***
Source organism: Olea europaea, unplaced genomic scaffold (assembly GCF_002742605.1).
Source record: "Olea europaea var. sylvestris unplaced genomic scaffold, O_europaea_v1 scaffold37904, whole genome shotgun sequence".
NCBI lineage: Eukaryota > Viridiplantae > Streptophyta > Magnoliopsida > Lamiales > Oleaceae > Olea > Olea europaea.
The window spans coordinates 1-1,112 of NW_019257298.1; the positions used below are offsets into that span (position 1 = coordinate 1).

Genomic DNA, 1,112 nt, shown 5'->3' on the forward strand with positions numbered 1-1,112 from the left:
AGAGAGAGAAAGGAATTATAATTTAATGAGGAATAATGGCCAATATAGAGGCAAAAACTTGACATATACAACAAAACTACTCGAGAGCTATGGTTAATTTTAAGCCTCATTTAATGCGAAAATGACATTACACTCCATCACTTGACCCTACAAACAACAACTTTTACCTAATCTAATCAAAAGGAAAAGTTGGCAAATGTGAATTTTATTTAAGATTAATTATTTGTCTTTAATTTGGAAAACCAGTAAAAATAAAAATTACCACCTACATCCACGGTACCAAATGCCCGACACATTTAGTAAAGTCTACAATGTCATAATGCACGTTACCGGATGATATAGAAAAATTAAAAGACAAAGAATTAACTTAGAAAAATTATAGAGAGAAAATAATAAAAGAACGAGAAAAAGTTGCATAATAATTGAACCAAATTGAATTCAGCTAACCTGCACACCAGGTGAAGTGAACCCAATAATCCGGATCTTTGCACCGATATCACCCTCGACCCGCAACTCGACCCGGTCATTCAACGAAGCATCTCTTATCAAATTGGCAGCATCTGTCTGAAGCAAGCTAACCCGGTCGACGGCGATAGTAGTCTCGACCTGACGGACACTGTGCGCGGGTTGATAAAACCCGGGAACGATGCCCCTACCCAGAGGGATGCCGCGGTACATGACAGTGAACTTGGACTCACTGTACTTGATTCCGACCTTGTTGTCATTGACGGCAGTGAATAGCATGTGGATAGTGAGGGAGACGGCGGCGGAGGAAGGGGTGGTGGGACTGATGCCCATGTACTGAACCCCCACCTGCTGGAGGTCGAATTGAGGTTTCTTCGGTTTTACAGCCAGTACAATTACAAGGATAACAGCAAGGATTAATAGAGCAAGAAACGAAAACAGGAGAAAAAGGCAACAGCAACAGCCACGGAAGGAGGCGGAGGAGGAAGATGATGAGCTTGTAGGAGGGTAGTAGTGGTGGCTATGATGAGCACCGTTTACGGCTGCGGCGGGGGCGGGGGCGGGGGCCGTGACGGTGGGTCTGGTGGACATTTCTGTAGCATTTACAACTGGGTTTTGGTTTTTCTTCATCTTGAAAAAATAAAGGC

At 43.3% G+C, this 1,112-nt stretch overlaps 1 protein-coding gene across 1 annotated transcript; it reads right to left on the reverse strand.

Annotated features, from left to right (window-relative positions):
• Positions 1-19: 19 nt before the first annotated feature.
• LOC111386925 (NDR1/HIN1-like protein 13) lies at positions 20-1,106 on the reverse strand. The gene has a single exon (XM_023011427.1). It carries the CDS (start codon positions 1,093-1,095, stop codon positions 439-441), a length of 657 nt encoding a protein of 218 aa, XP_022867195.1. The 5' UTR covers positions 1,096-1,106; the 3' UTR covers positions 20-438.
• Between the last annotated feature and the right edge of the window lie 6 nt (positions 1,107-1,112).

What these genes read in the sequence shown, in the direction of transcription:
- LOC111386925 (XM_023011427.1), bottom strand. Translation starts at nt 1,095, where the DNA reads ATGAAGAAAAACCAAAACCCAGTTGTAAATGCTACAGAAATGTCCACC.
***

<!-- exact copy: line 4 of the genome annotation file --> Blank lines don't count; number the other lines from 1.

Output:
The window spans coordinates 1-1,112 of NW_019257298.1; the positions used below are offsets into that span (position 1 = coordinate 1).